How to Take Care of Your Custom Pool During the Winter

We live in Central Florida, where, most times, you can still swim in the pool in the middle of “winter”. But I know not all of the lovely readers here on this blog can enjoy that kind of weather year round! So let’s talk about taking care of pools for those who actually get to enjoy “a white Christmas”.

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With a great pool comes great responsibility, and true heroes shine when summer’s end approaches and it’s time to make preparations for upcoming cold months of winter. Being a responsible owner includes constant care throughout the whole year, and especially during winter when temperatures can be harmful if the pool is not attended to properly.

Pool protected by a pool cover during winter months

Don’t worry, the experts at SoCal have been very helpful and shared some advice on how to best preserve your custom pool when warm days are over!

Get your systems ready

The time has come to end the swimming season and close the pool off, but before you do that you need to make sure that all the systems inside are completely ready. Water from heater, filter and pipes needs to be drained and the water level should be maintained to around 5 inches below the skimmer. The reason why you need to keep all the motorized parts dry is the danger of water freezing within and causing all sorts of problems. Don’t forget to keep the cover dry as well to avoid any freezing from above.

Chlorine, algaecide and enzyme chemicals

Add the chlorine and algaecide right before the pool is covered and sealed. Double-check the amount needed for your custom pool with a professional, so as not to add the wrong combination. This should be enough for the duration of winter and when spring comes you can open the cover partially to add liquid chlorine to prepare the water for the upcoming season. When the water is no longer frozen you can remove the cover completely and start vacuum cleaning the pool to clear it of debris and other unwanted elements. If you notice that the water is green, it means that the cleaning process didn’t succeed and needs to be repeated, so feel free to add another dose of chlorine and algaecide and do another round of vacuuming.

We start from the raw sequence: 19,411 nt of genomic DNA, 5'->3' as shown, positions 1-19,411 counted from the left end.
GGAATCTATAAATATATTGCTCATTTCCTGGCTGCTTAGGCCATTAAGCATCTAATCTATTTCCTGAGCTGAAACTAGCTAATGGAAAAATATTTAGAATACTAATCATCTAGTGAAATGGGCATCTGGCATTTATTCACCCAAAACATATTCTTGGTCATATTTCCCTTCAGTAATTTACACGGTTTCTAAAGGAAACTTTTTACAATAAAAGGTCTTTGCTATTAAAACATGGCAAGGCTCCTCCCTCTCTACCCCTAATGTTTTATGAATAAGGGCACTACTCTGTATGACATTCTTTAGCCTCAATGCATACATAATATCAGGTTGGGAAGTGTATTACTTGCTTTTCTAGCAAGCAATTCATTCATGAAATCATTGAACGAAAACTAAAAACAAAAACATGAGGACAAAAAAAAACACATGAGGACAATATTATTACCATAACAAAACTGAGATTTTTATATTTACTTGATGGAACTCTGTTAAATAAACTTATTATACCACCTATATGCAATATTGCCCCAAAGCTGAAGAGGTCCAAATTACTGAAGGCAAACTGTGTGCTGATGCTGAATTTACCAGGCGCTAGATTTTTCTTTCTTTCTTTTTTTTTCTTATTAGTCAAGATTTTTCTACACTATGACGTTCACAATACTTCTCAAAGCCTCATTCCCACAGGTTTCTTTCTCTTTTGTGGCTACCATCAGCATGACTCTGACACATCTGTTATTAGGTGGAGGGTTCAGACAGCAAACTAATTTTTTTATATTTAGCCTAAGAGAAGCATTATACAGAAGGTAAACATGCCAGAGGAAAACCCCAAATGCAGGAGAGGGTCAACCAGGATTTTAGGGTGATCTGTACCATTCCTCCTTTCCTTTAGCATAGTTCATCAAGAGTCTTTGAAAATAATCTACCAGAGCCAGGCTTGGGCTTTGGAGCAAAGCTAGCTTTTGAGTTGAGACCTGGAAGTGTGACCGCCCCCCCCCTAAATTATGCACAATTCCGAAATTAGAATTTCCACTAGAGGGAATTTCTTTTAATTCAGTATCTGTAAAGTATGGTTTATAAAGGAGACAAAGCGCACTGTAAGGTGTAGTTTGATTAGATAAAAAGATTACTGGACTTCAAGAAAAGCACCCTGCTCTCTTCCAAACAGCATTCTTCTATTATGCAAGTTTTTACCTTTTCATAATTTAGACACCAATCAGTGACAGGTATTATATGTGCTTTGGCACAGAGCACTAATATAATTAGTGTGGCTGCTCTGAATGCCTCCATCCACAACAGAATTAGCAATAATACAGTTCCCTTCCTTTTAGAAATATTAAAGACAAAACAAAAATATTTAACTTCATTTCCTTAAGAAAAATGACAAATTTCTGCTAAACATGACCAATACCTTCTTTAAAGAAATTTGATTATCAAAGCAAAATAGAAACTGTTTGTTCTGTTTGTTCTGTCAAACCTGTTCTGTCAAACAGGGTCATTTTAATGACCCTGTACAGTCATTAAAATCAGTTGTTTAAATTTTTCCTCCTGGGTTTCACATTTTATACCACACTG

You would also need to deal with certain organic objects which animals or birds brought into the pool, or certain elements which just don’t belong there, such as one sunscreen which has been washed off from your body and remained in the pool. The best way to deal with this sort of situation is to use enzyme chemicals.

A proper cover

If you want to find the water in your pool in good condition, picking the right cover will go a long way in helping make that dream a reality. Simply covering the pool and moving on is not sufficient – you need to make sure the cover fits snugly and properly and that there are no gaps.

Keeping debris from your cover, which will inevitably be present is also important. Use an air pillow in the center of the pool in order to create a slope to send everything that falls onto the cover to the sides of the pool.

Regular check-ups are a must to ensure that cover cables and air pillows didn’t loosen up.

Mind the weather

Depending on type of weather in the area you live in, you need to protect your pool accordingly. If autumn was warm then it it is going to be much easier for algae to grow, so you need to adapt and add more chlorine.

Rain can also decrease the effectiveness of chemicals if you happened to use a mesh cover, so you need to make sure to adjust the dosage before temperatures drop low to prevent the growth of algae when the spring thawing begins.

Do you have a pool that has to be “put to bed” for the winter months? Any tips for us?

Due to the amount of comments from all of my wonderful readers, it is not always possible for me to respond to each one. However, I absolutely do read them all, and if you’d like to address something specific, or have a question for me, please don’t hesitate to email me at Kristen@theroadtodomestication.com. I will respond to your email as soon as possible! Thank you for visiting the blog!

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